Whether you agree with that or not (and I do to some extent agree that spreading the games out has reduced viewership), whose fault is that?  Not the bowls, Mandel, but Fox TV.  The bowls are just doing Fox’s bidding.  That’s what happens when you take The Man’s money.  From the bowls’ standpoint, it’s a small price to pay.  And after all, ESPN did just outbid Fox significantly for those broadcast rights, so somebody with a checkbook must think the BCS is doing something right.

In Mandel’s world, though, declining TV ratings are “a BCS problem, not a TV problem”.  Some problem, but what do I know?  I watched the Orange Bowl.



Filed under BCS/Playoffs, Media Punditry/Foibles

7 responses to “Stewart Mandel makes my head hurt again.

  1. At times, it’s almost as if Mandel wants to race CFN’s Pete Futiak (sp?) to the bottom of College Football’s Insanity Gorge.


  2. The Realist

    Yeah. It’s not that the BCS is lagging. Fox is absolutely abhorrent. When ESPN takes over, the quality of the broadcasts will likely spike. And, since we have ESPN and ESPN2, we could stuff them all into Dec. 31-Jan.1 like they were to begin with instead of playing the Fiesta Bowl Jan. 5th… on a Monday night.


  3. I don’t have a problem spacing them out a bit. It seems silly to spend that much money and then have them in overlapping time slots.

    They are big games. They should stand on their own merit. But a full week of spacing is silly?

    2 BCS Bowls on Jan. 1
    1 on Jan. 2
    1 on Jan. 3
    National title 1 on Jan. 4

    The problem is 1 BCS site hosting 2 games. That’s dumb. The sooner they ditch that idea in favor of the Jerry Jones’ Cotton Bowl hosting the “5th BCS Game” the better.

    Then you’d just rotate the alignments around for bowls. If the Rose was hosting the MNC, send the Pac 10 Champs to the Fiesta, the Big 12 Champ to the Cotton and let the Big East and Big 10 float.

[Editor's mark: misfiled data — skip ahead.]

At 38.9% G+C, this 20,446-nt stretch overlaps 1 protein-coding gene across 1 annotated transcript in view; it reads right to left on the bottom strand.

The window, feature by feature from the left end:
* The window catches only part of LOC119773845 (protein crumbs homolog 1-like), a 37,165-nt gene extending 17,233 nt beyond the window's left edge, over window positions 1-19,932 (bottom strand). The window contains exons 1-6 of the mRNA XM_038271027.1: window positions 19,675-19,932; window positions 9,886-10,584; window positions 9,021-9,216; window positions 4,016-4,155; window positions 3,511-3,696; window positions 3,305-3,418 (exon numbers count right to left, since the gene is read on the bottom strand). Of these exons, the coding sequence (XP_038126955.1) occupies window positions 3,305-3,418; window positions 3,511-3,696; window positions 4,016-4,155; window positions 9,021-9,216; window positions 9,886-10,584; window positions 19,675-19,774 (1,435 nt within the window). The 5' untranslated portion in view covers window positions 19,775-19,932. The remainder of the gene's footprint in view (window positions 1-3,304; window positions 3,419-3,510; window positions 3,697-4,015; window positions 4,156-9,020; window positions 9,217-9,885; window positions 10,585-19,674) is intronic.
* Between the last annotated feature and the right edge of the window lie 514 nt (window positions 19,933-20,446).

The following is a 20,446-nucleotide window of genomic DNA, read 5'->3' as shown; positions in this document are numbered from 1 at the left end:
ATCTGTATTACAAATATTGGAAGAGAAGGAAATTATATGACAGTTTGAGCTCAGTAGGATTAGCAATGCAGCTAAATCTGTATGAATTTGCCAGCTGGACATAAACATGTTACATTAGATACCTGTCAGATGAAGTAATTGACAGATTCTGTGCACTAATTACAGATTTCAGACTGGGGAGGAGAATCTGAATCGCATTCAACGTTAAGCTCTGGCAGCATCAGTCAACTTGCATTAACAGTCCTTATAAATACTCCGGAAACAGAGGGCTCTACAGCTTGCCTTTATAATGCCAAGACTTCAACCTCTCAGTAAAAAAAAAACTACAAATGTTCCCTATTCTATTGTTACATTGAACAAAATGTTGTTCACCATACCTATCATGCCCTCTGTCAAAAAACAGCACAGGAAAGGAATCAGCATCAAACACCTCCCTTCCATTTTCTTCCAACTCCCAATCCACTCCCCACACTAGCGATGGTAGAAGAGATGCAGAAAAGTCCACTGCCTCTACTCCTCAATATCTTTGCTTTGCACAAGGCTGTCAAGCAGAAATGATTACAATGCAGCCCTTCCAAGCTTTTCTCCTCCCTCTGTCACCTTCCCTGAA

Or, if Sugar was hosting, let our champ go to the Cotton.

    You’d end up with better variety that way in terms of destinations for fans and match-ups for teams.


  4. Wolfman

    I hate it that they spread out the bowls, but it is working for FOX. I would never have watched the Orange Bowl if anything else was on. But since there wasn’t, I haven’t. I have a feeling, though, that the next two games might have declined viewership. Even somebody like me, who loves the bowls, almost forgot there were some games this week. This is an instance where the NFL playoff schedule got in the way. Hooray for ESPN’s forthcoming coverage — no NFL conflicts to speak of. Maybe then we can actually play these bowls in a decent amount of time.

    Besides, it doesn’t matter when you play some of them. Is there anyone besides a diehard college football fan who would tune in to see Northern Illinois play La. Tech in the Poulan Weed Eater Independence Bowl?


  5. You guys forget this year was a year in which New Years fell on a Thursday meaning there was going to be two potential games on Saturday and Sunday, wild card playoffs in the NFL. The powers to be know better than to try and compete with the NFL, which is the most viewed sports in America BTW. It doesn’t matter if it were Fox, ESPN, ABC, NBC, or CBS. None of them would be showing any games this past weekend. They know better than that.


  6. Wow. Easy answer.

    I’d watch the Orange, or the Fiesta bowl, because it would MATTER who won.

    If UGA is not involved, wtf do I care who ends up 5th and who ends up 7th? Irrelevant.

    But to watch teams to see who gets eliminated and who gets to move on? That’s exciting.

    Muckbeast – Game Design and Online Worlds